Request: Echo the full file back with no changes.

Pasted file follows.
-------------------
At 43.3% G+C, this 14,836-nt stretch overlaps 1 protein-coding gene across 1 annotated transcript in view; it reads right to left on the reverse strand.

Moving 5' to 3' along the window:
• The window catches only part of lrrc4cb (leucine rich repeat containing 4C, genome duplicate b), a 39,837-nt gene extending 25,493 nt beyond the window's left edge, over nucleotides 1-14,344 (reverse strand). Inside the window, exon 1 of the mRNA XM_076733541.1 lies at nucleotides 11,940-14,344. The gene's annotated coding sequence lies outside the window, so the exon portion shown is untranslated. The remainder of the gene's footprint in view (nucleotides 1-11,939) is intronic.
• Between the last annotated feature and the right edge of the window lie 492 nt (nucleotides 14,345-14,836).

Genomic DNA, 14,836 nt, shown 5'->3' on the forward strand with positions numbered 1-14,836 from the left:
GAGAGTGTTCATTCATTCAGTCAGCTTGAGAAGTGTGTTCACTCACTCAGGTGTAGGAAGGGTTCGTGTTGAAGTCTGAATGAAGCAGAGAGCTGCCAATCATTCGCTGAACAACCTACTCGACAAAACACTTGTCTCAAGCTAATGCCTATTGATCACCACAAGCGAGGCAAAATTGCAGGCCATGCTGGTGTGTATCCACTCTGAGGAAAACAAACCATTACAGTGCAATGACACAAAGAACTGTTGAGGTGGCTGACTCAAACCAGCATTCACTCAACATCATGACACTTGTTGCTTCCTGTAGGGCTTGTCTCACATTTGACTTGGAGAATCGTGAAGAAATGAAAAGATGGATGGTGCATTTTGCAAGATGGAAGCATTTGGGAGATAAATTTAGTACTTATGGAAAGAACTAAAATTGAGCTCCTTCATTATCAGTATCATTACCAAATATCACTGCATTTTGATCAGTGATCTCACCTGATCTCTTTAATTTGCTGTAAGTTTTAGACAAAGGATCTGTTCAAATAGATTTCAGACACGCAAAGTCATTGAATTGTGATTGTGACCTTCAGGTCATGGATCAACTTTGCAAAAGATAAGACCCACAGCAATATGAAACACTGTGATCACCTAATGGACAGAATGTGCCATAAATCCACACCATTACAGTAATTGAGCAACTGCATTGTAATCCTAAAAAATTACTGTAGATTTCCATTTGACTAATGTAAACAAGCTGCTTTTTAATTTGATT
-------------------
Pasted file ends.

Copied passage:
At 43.3% G+C, this 14,836-nt stretch overlaps 1 protein-coding gene across 1 annotated transcript in view; it reads right to left on the reverse strand.

Moving 5' to 3' along the window:
• The window catches only part of lrrc4cb (leucine rich repeat containing 4C, genome duplicate b), a 39,837-nt gene extending 25,493 nt beyond the window's left edge, over nucleotides 1-14,344 (reverse strand). Inside the window, exon 1 of the mRNA XM_076733541.1 lies at nucleotides 11,940-14,344. The gene's annotated coding sequence lies outside the window, so the exon portion shown is untranslated. The remainder of the gene's footprint in view (nucleotides 1-11,939) is intronic.
• Between the last annotated feature and the right edge of the window lie 492 nt (nucleotides 14,345-14,836).

Genomic DNA, 14,836 nt, shown 5'->3' on the forward strand with positions numbered 1-14,836 from the left:
GAGAGTGTTCATTCATTCAGTCAGCTTGAGAAGTGTGTTCACTCACTCAGGTGTAGGAAGGGTTCGTGTTGAAGTCTGAATGAAGCAGAGAGCTGCCAATCATTCGCTGAACAACCTACTCGACAAAACACTTGTCTCAAGCTAATGCCTATTGATCACCACAAGCGAGGCAAAATTGCAGGCCATGCTGGTGTGTATCCACTCTGAGGAAAACAAACCATTACAGTGCAATGACACAAAGAACTGTTGAGGTGGCTGACTCAAACCAGCATTCACTCAACATCATGACACTTGTTGCTTCCTGTAGGGCTTGTCTCACATTTGACTTGGAGAATCGTGAAGAAATGAAAAGATGGATGGTGCATTTTGCAAGATGGAAGCATTTGGGAGATAAATTTAGTACTTATGGAAAGAACTAAAATTGAGCTCCTTCATTATCAGTATCATTACCAAATATCACTGCATTTTGATCAGTGATCTCACCTGATCTCTTTAATTTGCTGTAAGTTTTAGACAAAGGATCTGTTCAAATAGATTTCAGACACGCAAAGTCATTGAATTGTGATTGTGACCTTCAGGTCATGGATCAACTTTGCAAAAGATAAGACCCACAGCAATATGAAACACTGTGATCACCTAATGGACAGAATGTGCCATAAATCCACACCATTACAGTAATTGAGCAACTGCATTGTAATCCTAAAAAATTACTGTAGATTTCCATTTGACTAATGTAAACAAGCTGCTTTTTAATTTGATT